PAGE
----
1. Was the proceeding in conformity with Federal and State constitutions;
  2. Whether the proposed acquisition is within the condemnor’s statutory jurisdiction or authority;
  3. Whether the condemnor’s determination and findings were made in accordance with procedures set forth in this article [Article 2] and with Article 8 of the Environmental Conservation Law (SEQRA); and
  4. Whether a public use, benefit, or purpose will be served by the proposed acquisition. Y. Em. Dom Proc. Law § 207(C).

Although Section 207(C) of the EDPL only provides four areas of review, it is clear that there are at least two additional grounds for granting a petition to set aside a Determination and Findings – an “excess taking” can be challenged as well as a “pretext taking.”  Id.

A petitioner will find it extremely difficult to prevail and have a petition granted to reject the condemnor’s Determination and Findings.  If an adequate basis for determination is shown and the objector cannot show that the determination was without foundation, the agency’s determination will be confirmed.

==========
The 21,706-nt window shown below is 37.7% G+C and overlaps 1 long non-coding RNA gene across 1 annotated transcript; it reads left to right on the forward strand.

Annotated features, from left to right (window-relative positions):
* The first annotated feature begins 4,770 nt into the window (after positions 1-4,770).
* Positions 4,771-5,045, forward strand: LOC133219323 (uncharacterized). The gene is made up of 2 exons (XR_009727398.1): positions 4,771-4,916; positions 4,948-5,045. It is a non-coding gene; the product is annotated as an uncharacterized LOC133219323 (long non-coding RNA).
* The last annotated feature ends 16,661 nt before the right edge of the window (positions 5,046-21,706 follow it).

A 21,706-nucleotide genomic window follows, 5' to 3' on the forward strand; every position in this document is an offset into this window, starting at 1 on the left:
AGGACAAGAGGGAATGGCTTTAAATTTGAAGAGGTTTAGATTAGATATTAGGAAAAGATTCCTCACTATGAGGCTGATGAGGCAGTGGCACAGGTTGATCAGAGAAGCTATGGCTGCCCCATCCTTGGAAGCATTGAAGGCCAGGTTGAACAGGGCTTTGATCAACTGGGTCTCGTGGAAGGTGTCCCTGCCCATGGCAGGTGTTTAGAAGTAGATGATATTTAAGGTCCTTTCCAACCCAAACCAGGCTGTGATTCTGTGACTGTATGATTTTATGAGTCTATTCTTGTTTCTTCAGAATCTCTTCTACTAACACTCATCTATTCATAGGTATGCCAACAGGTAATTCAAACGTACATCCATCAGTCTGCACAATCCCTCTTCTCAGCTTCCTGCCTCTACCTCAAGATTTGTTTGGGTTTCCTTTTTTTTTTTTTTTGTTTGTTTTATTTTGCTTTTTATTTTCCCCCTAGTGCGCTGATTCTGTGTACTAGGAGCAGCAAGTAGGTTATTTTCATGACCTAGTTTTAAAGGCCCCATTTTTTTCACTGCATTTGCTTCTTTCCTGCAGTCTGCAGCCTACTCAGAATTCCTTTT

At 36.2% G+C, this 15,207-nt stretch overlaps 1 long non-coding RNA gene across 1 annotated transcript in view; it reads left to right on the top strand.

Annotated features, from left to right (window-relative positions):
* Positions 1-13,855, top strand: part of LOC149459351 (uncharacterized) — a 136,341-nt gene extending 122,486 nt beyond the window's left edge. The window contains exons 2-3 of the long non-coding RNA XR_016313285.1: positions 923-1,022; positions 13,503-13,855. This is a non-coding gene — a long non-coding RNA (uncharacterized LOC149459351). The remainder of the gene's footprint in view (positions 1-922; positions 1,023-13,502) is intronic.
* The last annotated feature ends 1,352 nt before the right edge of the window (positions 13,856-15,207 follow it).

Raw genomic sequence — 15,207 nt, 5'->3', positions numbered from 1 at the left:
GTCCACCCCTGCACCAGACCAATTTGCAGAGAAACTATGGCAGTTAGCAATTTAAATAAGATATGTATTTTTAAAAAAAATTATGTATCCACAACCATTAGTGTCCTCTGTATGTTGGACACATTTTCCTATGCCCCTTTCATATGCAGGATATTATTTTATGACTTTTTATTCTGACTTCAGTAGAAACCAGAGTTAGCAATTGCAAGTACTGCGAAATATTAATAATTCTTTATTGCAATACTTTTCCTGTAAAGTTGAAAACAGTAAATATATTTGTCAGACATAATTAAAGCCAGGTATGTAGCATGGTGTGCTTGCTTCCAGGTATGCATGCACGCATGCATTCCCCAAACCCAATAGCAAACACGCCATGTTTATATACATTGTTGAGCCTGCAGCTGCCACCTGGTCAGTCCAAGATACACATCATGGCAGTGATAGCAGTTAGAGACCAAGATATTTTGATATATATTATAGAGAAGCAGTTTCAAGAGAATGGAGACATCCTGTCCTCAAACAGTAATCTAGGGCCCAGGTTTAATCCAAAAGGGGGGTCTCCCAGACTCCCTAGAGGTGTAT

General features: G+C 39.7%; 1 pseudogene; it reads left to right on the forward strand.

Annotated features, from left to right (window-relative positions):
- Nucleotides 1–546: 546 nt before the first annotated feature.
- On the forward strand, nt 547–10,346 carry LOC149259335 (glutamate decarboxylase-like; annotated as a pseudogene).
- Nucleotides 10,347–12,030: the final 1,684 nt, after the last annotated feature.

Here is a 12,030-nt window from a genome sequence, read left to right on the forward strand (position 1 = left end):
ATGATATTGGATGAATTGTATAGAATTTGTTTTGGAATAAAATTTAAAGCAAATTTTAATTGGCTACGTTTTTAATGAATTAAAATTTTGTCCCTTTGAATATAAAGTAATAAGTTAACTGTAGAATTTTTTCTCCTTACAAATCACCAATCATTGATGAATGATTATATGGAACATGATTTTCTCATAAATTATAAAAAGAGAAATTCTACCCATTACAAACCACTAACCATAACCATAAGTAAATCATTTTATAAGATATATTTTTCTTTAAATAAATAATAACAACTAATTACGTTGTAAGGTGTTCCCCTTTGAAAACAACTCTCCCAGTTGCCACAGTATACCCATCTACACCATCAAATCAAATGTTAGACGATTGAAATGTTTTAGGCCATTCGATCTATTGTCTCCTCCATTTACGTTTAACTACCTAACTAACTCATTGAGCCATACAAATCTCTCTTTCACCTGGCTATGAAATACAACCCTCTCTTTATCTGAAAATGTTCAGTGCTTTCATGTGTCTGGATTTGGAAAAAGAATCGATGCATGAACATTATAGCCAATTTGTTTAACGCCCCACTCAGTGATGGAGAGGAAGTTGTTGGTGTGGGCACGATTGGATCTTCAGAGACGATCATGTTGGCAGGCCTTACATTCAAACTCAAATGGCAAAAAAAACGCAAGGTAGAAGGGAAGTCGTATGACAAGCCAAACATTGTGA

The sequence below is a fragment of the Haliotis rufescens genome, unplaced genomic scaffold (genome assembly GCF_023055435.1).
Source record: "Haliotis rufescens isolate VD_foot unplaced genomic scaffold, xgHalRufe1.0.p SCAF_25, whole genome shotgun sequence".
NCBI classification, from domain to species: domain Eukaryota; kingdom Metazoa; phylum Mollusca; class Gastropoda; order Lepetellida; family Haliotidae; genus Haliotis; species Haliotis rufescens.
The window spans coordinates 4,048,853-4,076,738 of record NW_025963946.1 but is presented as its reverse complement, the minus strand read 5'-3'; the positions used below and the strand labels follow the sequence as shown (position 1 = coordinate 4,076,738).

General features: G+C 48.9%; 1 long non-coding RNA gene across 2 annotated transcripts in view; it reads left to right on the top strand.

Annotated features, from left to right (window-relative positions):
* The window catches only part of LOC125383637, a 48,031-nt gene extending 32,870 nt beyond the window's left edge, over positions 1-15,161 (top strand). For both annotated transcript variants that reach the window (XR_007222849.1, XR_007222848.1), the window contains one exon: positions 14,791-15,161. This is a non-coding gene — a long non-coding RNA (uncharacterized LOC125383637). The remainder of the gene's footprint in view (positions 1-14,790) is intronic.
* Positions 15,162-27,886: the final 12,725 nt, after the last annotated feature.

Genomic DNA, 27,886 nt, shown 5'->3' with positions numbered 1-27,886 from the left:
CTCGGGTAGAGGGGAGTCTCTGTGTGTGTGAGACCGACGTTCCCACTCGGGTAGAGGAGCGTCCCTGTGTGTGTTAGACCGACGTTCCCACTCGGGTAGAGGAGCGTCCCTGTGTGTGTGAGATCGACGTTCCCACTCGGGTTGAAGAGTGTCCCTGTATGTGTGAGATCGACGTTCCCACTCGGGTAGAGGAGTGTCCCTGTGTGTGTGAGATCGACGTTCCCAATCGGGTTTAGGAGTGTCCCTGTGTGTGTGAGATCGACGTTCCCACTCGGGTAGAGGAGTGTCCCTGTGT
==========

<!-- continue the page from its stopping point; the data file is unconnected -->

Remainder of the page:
The most successful challenge is based on the failure to conduct a proper environmental study.  Section 207(C)(3) of the EDPL requires compliance with the State Environmental Quality Review Act (SEQRA).  The leading case in New York dealing with SEQRA is Jackson v New York State Urban Development Corp., 69 NY2d 400 (1986).  Judge Kaye, who wrote the decision involving a challenge to the 42nd Street Development project, stated: “The heart of SEQRA is the Environmental Impact Statement (EIS) process….  Under the act, an EIS must be prepared regarding any action that ‘may have a significant effect on the environment.’”  Id. at 415.  It was held that SEQRA “does not require an agency to impose every conceivable mitigation measure, or any particular one,” but rather, “requires the imposition of mitigation measures only ‘to the maximum extent practicable.’”  Id. at 422.  Essentially, what was required was to identify those impacts of the proposed development and to take “a hard analytical look at them.”  Id. at 426.